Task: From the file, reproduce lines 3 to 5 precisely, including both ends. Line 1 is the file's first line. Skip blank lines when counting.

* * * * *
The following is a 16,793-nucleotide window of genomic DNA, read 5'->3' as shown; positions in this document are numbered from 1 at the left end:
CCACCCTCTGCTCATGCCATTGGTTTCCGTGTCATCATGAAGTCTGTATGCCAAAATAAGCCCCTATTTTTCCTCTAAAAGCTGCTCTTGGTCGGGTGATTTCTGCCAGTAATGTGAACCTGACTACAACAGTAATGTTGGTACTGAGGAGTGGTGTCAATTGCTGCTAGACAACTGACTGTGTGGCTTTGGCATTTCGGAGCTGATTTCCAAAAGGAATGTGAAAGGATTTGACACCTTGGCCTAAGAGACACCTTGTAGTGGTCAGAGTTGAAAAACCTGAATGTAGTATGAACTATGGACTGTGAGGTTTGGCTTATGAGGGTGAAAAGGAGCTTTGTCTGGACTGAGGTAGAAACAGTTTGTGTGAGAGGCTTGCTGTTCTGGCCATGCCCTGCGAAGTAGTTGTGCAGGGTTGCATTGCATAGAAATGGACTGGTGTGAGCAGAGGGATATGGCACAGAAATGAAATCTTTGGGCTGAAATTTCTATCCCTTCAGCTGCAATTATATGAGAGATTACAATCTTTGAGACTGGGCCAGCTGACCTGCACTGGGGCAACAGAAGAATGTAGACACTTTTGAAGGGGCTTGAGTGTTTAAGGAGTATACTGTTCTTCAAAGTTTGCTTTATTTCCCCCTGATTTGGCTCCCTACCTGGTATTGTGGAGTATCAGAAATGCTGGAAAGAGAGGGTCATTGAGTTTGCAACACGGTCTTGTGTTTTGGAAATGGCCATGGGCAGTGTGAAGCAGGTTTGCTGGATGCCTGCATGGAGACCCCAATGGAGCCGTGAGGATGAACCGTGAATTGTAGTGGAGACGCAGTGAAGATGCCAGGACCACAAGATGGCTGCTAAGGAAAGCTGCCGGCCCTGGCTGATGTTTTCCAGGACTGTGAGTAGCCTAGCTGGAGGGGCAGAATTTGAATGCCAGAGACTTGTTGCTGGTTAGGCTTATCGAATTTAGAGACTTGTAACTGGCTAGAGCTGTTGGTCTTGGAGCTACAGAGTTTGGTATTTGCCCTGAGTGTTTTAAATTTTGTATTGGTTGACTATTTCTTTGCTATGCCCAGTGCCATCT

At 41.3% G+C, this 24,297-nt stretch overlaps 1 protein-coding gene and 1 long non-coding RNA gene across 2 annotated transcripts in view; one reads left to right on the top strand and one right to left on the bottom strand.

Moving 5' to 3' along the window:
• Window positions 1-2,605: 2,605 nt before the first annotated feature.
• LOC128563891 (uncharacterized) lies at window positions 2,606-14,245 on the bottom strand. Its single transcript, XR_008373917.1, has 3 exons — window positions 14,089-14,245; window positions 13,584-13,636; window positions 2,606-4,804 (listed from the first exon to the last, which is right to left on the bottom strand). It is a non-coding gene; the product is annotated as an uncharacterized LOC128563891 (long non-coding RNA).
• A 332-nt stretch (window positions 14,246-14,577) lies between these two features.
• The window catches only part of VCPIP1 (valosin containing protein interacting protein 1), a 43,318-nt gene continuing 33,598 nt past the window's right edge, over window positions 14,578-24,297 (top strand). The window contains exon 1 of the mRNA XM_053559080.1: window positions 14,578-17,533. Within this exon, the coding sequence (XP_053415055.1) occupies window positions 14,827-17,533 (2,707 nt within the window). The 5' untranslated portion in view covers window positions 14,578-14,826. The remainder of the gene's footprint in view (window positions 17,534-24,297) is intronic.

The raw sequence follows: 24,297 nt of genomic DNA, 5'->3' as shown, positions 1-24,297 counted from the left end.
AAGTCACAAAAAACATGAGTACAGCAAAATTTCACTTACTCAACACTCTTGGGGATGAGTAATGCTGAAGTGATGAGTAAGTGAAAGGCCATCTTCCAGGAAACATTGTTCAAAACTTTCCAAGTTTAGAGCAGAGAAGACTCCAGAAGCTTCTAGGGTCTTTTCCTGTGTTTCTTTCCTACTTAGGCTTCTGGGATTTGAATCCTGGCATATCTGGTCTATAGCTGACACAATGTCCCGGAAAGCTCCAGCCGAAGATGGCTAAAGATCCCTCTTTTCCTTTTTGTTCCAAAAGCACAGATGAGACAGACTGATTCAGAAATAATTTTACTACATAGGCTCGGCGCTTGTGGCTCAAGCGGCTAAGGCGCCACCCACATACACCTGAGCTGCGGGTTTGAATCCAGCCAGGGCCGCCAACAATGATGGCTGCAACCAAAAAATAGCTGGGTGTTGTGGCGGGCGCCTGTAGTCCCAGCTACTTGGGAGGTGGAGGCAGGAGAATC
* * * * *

At 41.3% G+C, this 24,297-nt stretch overlaps 1 protein-coding gene and 1 long non-coding RNA gene across 2 annotated transcripts in view; one reads left to right on the top strand and one right to left on the bottom strand.

Moving 5' to 3' along the window:
• Window positions 1-2,605: 2,605 nt before the first annotated feature.